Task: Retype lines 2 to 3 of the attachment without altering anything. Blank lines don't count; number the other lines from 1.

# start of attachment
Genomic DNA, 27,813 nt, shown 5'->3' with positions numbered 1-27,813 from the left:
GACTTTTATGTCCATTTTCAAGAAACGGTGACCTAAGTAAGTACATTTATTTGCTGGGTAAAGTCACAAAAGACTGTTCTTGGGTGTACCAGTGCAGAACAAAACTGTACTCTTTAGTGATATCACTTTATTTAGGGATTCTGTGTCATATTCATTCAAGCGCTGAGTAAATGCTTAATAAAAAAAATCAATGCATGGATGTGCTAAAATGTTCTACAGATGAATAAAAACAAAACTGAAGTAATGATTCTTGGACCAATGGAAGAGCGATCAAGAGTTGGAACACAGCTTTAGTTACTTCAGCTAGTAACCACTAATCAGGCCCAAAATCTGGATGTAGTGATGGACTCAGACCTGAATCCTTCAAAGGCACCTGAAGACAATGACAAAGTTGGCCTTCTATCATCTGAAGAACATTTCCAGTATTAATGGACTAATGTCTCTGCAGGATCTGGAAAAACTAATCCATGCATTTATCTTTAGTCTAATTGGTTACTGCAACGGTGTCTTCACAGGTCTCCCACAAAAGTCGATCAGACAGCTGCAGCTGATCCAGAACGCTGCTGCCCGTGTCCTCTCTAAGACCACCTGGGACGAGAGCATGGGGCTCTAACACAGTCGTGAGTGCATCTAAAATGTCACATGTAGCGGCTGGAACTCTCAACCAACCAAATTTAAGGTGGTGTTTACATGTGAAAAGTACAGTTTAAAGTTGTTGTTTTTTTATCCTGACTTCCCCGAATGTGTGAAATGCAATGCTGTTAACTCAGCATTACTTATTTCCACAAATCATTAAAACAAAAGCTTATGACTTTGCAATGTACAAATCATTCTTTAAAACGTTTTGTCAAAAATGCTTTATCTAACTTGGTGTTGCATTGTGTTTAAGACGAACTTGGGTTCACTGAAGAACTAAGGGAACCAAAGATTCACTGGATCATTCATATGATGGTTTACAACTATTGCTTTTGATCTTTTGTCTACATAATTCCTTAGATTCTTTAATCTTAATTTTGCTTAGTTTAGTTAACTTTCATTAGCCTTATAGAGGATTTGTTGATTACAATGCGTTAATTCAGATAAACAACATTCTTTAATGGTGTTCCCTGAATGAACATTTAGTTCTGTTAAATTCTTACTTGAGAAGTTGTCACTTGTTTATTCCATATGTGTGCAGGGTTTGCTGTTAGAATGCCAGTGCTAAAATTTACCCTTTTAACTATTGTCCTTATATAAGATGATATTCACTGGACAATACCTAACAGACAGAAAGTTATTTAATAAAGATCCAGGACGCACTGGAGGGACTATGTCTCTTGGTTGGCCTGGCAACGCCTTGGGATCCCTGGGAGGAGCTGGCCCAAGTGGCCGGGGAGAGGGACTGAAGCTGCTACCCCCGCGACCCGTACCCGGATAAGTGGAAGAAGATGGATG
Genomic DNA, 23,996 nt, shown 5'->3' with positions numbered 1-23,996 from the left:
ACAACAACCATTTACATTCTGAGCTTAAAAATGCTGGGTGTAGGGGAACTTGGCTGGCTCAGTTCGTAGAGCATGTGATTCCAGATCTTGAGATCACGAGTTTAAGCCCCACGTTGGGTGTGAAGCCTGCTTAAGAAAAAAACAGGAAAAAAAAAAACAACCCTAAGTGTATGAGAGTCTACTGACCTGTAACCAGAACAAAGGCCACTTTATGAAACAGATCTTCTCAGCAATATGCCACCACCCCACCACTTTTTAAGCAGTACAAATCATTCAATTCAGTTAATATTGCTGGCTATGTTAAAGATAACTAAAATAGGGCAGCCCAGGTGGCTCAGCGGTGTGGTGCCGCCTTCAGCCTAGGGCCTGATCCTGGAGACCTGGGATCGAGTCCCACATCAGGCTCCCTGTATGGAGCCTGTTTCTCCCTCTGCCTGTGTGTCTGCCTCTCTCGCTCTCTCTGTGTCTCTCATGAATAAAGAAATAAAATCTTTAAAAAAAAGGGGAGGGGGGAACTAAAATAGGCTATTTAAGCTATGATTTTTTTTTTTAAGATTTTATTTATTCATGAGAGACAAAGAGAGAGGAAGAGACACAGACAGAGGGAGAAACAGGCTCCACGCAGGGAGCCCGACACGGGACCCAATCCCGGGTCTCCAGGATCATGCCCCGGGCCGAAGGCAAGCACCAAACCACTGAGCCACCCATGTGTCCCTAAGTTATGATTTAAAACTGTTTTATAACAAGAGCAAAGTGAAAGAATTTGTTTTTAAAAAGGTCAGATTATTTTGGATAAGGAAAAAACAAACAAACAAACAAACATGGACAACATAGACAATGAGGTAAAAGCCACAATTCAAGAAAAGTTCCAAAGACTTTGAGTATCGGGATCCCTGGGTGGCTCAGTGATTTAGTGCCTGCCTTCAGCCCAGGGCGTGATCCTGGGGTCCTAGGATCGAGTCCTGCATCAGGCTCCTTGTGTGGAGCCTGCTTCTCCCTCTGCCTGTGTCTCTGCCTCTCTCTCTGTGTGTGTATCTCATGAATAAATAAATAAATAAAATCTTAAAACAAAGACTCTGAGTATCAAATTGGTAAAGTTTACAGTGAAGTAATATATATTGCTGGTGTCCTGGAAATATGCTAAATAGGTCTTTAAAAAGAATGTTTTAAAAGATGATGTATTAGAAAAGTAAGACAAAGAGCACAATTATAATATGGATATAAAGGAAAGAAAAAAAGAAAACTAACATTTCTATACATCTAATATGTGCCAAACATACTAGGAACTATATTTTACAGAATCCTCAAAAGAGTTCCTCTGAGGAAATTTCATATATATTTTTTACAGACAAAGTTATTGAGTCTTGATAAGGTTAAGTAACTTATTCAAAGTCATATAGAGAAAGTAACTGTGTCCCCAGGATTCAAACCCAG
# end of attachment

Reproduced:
GACTTTTATGTCCATTTTCAAGAAACGGTGACCTAAGTAAGTACATTTATTTGCTGGGTAAAGTCACAAAAGACTGTTCTTGGGTGTACCAGTGCAGAACAAAACTGTACTCTTTAGTGATATCACTTTATTTAGGGATTCTGTGTCATATTCATTCAAGCGCTGAGTAAATGCTTAATAAAAAAAATCAATGCATGGATGTGCTAAAATGTTCTACAGATGAATAAAAACAAAACTGAAGTAATGATTCTTGGACCAATGGAAGAGCGATCAAGAGTTGGAACACAGCTTTAGTTACTTCAGCTAGTAACCACTAATCAGGCCCAAAATCTGGATGTAGTGATGGACTCAGACCTGAATCCTTCAAAGGCACCTGAAGACAATGACAAAGTTGGCCTTCTATCATCTGAAGAACATTTCCAGTATTAATGGACTAATGTCTCTGCAGGATCTGGAAAAACTAATCCATGCATTTATCTTTAGTCTAATTGGTTACTGCAACGGTGTCTTCACAGGTCTCCCACAAAAGTCGATCAGACAGCTGCAGCTGATCCAGAACGCTGCTGCCCGTGTCCTCTCTAAGACCACCTGGGACGAGAGCATGGGGCTCTAACACAGTCGTGAGTGCATCTAAAATGTCACATGTAGCGGCTGGAACTCTCAACCAACCAAATTTAAGGTGGTGTTTACATGTGAAAAGTACAGTTTAAAGTTGTTGTTTTTTTATCCTGACTTCCCCGAATGTGTGAAATGCAATGCTGTTAACTCAGCATTACTTATTTCCACAAATCATTAAAACAAAAGCTTATGACTTTGCAATGTACAAATCATTCTTTAAAACGTTTTGTCAAAAATGCTTTATCTAACTTGGTGTTGCATTGTGTTTAAGACGAACTTGGGTTCACTGAAGAACTAAGGGAACCAAAGATTCACTGGATCATTCATATGATGGTTTACAACTATTGCTTTTGATCTTTTGTCTACATAATTCCTTAGATTCTTTAATCTTAATTTTGCTTAGTTTAGTTAACTTTCATTAGCCTTATAGAGGATTTGTTGATTACAATGCGTTAATTCAGATAAACAACATTCTTTAATGGTGTTCCCTGAATGAACATTTAGTTCTGTTAAATTCTTACTTGAGAAGTTGTCACTTGTTTATTCCATATGTGTGCAGGGTTTGCTGTTAGAATGCCAGTGCTAAAATTTACCCTTTTAACTATTGTCCTTATATAAGATGATATTCACTGGACAATACCTAACAGACAGAAAGTTATTTAATAAAGATCCAGGACGCACTGGAGGGACTATGTCTCTTGGTTGGCCTGGCAACGCCTTGGGATCCCTGGGAGGAGCTGGCCCAAGTGGCCGGGGAGAGGGACTGAAGCTGCTACCCCCGCGACCCGTACCCGGATAAGTGGAAGAAGATGGATG
Genomic DNA, 23,996 nt, shown 5'->3' with positions numbered 1-23,996 from the left: